The most common cause of malocclusion is considered to be persistent deciduous teeth that interfere with the eruption of the succedaneous teeth. The permanent maxillary canine teeth in cats and dogs erupt on the mesial (“rostral”) aspect of the deciduous precursor. The permanent mandibular canines erupt on the lingual aspect of the deciduous precursor. Delayed or absent resorption and exfoliation of the deciduous maxillary canine therefore displaces the erupting permanent canine tooth mesially (in a rostral direction). This results in the narrowing of the incisor-canine diastema (the space between the third maxillary incisors and the ipsilateral maxillary canine tooth).
A persistent deciduous mandibular canine tooth interferes with the normal eruption path of the ipsilateral permanent mandibular canine tooth and displaces it lingually.
If both ipsilateral deciduous canine teeth are affected and persist longer than normal, the permanent mandibular canine is forced into a more upright position and with the reduced diastema it has no other option but to impinge on the palate (Figure 4).
Abnormal jaw length
Abnormal length of the upper or lower jaw can cause deciduous and permanent teeth to be in anatomically abnormal positions, even though they might be in the correct position within the jaw. It is always important to carefully examine whether incisor teeth in these shorter jaws are not impinging on soft tissue of either the palate (by mandibular incisors) or on the floor of the mouth (by maxillary incisors) (Figure 5).
Abnormally orientated teeth
In affected animals, one or more individual teeth could be in an abnormal position. This could have either a genetic or traumatic aetiology. A common malocclusion, that causes palatal trauma or attrition, is where one or both mandibular canines develop in an abnormally upright position. This can be due to, but is often not associated with, a narrower lower jaw (so called “base narrow”). The latter situation also causes displacement and crowding of the mandibular incisors.
Rostroversion/mesioversion (so called “lance canines”) of the canine teeth are more often encountered in specific breeds (eg Shetland Sheepdogs and Whippets) and therefore probably have a genetic association.
In cats, the impingement of maxillary third and/or fourth premolar teeth on the buccal gingiva and/or oral mucosa of the ipsilateral, opposing mandibular dental arcade can possibly be associated with a narrower lower jaw. In some cases, abnormal angulation of the maxillary premolars causes palatoversion of the maxillary third and/ or fourth premolar teeth, that then impinges on the soft tissue. The painful ulceration at the impingement defects can also cause damage to the gingiva and often leads to gingival recession and other signs of periodontitis, affecting the associated mandibular teeth (Figure 6). The chronic irritation caused by this malocclusion is considered to be the main contributing factor to the development of inflammatory granulomas (“pyogenic granuloma”) at this site (Figure 7).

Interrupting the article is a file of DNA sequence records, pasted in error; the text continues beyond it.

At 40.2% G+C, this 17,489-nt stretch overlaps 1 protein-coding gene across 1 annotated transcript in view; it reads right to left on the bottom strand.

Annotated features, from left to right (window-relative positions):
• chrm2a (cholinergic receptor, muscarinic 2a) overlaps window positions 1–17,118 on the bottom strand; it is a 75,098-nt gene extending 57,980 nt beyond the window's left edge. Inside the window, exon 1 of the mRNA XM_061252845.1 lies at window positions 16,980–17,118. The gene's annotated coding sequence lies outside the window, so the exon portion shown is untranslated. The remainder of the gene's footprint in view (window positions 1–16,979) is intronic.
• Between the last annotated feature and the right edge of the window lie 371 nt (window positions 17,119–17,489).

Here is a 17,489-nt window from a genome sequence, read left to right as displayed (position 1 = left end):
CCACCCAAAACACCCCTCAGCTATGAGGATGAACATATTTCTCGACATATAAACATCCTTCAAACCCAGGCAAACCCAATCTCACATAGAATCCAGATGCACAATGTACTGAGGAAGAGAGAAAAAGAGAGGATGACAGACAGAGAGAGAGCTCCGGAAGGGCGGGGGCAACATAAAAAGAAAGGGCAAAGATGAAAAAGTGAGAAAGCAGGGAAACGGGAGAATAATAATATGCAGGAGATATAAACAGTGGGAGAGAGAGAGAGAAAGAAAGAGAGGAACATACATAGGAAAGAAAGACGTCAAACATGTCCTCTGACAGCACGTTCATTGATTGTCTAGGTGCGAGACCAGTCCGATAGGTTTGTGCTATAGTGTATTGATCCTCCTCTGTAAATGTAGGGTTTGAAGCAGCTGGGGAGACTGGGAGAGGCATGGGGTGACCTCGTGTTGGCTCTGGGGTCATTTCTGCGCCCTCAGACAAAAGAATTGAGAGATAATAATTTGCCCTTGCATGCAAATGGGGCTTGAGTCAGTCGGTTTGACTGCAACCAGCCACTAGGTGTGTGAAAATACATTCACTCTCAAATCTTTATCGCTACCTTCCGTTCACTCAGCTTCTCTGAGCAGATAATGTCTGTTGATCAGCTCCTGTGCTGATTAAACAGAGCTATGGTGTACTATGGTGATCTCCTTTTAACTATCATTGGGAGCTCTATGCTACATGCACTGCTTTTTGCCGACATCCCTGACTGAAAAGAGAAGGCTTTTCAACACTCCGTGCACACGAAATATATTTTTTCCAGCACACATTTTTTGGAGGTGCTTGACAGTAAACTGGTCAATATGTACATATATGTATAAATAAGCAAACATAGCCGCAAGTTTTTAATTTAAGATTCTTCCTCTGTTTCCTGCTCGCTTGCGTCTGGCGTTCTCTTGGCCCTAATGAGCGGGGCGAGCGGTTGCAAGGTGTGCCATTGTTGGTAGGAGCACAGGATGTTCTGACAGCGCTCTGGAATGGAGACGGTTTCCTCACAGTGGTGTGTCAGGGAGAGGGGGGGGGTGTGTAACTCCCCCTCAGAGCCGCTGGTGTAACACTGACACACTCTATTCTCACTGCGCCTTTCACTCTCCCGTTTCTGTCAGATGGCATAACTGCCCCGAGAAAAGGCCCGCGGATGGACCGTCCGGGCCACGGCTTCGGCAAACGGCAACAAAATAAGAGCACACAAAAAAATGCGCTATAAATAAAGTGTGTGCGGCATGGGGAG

The traumatic displacement of a tooth bud or developing tooth could affect the eruption and final position of a permanent tooth. Occasionally the history indicates orofacial trauma in very young puppies or kittens but it is possible that breeders are unaware of such incidents.
With the fact that these juveniles usually arrive at their new homes when they are about eight weeks old and therefore have deciduous teeth, traumatic causes are seldomly confirmed. Trauma should be considered as a cause with a single tooth in an abnormal position, with all other teeth in normal occlusion, in a patient with normal jaw length.
The diagnosis of malocclusion and the development of an effective treatment plan depends on careful evaluation of occlusion at any possible opportunity of especially young dogs and cats under six months of age. At six months of age, we expect all of the deciduous teeth to be replaced by a complete set of permanent teeth. The involvement of the whole clinical team is very important for early identification of affected animals. The role of veterinary nurses is crucial, as they are often far more closely involved with these patients, assisting with control of endo- and ectoparasites, nutritional information, growth monitoring, behaviour advice and puppy parties to name but a few. It is important that these colleagues are able to recognise these abnormalities early and understand the management of these conditions to advise owners.
The conscious examination of lively kittens and puppies can be fun but not always conducive to effective occlusal evaluation. Photography and video are great tools now easily accessible with the use of mobile phones. These are valuable to record findings and discuss it with owners and colleagues. It also offers the opportunity to submit this invaluable information for second opinions for assistance with formulation of an appropriate approach.
A compounding factor is the fact that juveniles with painful malocclusions are often very head shy. Manipulation of the face and jaws can possibly be associated with abnormal pressure and increased discomfort caused by teeth impinging on soft tissue.
Another extremely good opportunity to have a definitive occlusal evaluation is sedation or general anaesthesia during the first six months of age or at neutering. To examine the occlusion effectively it is very important to do so prior to endotracheal intubation, as it is more difficult with an endotracheal tube in place. Photographic records at this stage are usually far more effective than attempts to photograph wriggly, conscious puppies or kittens.